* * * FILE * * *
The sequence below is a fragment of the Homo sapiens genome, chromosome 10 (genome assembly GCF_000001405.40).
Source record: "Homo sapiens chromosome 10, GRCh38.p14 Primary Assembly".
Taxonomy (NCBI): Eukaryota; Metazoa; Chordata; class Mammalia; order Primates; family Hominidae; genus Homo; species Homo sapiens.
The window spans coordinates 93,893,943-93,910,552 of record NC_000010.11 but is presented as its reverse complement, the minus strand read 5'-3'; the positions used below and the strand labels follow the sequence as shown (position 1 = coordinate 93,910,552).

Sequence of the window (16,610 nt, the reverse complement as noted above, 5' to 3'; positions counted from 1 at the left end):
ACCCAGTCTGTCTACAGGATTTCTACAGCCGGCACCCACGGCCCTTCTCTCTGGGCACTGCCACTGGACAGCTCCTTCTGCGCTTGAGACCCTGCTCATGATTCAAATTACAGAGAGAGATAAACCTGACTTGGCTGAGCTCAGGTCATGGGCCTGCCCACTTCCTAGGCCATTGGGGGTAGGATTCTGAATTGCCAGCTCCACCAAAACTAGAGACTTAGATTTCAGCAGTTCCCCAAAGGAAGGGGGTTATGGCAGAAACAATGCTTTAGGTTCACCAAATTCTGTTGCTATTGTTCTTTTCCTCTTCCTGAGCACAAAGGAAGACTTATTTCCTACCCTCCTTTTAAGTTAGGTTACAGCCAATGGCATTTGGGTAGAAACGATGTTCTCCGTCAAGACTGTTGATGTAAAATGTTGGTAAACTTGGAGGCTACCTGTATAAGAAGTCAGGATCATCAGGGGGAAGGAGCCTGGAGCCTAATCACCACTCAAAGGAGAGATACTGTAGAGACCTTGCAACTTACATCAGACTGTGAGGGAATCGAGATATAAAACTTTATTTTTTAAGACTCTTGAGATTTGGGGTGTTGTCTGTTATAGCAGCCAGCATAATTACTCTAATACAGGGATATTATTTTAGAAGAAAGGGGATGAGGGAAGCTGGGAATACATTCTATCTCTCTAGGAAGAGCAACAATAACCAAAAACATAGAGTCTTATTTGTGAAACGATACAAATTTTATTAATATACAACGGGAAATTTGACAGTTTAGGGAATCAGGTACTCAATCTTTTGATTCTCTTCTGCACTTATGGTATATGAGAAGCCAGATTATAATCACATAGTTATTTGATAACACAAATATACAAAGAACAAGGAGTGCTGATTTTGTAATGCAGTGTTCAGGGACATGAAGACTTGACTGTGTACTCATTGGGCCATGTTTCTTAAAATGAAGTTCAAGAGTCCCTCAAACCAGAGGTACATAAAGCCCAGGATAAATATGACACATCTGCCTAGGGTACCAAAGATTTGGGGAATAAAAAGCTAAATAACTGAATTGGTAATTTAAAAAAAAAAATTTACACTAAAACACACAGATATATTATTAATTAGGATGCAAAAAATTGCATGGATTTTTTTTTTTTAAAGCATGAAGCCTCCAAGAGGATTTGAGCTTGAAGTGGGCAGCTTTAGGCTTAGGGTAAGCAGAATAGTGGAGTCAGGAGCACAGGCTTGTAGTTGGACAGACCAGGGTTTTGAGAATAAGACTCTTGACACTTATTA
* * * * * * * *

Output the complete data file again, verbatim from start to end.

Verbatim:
The sequence below is a fragment of the Homo sapiens genome, chromosome 10 (genome assembly GCF_000001405.40).
Source record: "Homo sapiens chromosome 10, GRCh38.p14 Primary Assembly".
Taxonomy (NCBI): Eukaryota; Metazoa; Chordata; class Mammalia; order Primates; family Hominidae; genus Homo; species Homo sapiens.
The window spans coordinates 93,893,943-93,910,552 of record NC_000010.11 but is presented as its reverse complement, the minus strand read 5'-3'; the positions used below and the strand labels follow the sequence as shown (position 1 = coordinate 93,910,552).

Sequence of the window (16,610 nt, the reverse complement as noted above, 5' to 3'; positions counted from 1 at the left end):
ACCCAGTCTGTCTACAGGATTTCTACAGCCGGCACCCACGGCCCTTCTCTCTGGGCACTGCCACTGGACAGCTCCTTCTGCGCTTGAGACCCTGCTCATGATTCAAATTACAGAGAGAGATAAACCTGACTTGGCTGAGCTCAGGTCATGGGCCTGCCCACTTCCTAGGCCATTGGGGGTAGGATTCTGAATTGCCAGCTCCACCAAAACTAGAGACTTAGATTTCAGCAGTTCCCCAAAGGAAGGGGGTTATGGCAGAAACAATGCTTTAGGTTCACCAAATTCTGTTGCTATTGTTCTTTTCCTCTTCCTGAGCACAAAGGAAGACTTATTTCCTACCCTCCTTTTAAGTTAGGTTACAGCCAATGGCATTTGGGTAGAAACGATGTTCTCCGTCAAGACTGTTGATGTAAAATGTTGGTAAACTTGGAGGCTACCTGTATAAGAAGTCAGGATCATCAGGGGGAAGGAGCCTGGAGCCTAATCACCACTCAAAGGAGAGATACTGTAGAGACCTTGCAACTTACATCAGACTGTGAGGGAATCGAGATATAAAACTTTATTTTTTAAGACTCTTGAGATTTGGGGTGTTGTCTGTTATAGCAGCCAGCATAATTACTCTAATACAGGGATATTATTTTAGAAGAAAGGGGATGAGGGAAGCTGGGAATACATTCTATCTCTCTAGGAAGAGCAACAATAACCAAAAACATAGAGTCTTATTTGTGAAACGATACAAATTTTATTAATATACAACGGGAAATTTGACAGTTTAGGGAATCAGGTACTCAATCTTTTGATTCTCTTCTGCACTTATGGTATATGAGAAGCCAGATTATAATCACATAGTTATTTGATAACACAAATATACAAAGAACAAGGAGTGCTGATTTTGTAATGCAGTGTTCAGGGACATGAAGACTTGACTGTGTACTCATTGGGCCATGTTTCTTAAAATGAAGTTCAAGAGTCCCTCAAACCAGAGGTACATAAAGCCCAGGATAAATATGACACATCTGCCTAGGGTACCAAAGATTTGGGGAATAAAAAGCTAAATAACTGAATTGGTAATTTAAAAAAAAAAATTTACACTAAAACACACAGATATATTATTAATTAGGATGCAAAAAATTGCATGGATTTTTTTTTTTTAAAGCATGAAGCCTCCAAGAGGATTTGAGCTTGAAGTGGGCAGCTTTAGGCTTAGGGTAAGCAGAATAGTGGAGTCAGGAGCACAGGCTTGTAGTTGGACAGACCAGGGTTTTGAGAATAAGACTCTTGACACTTATTA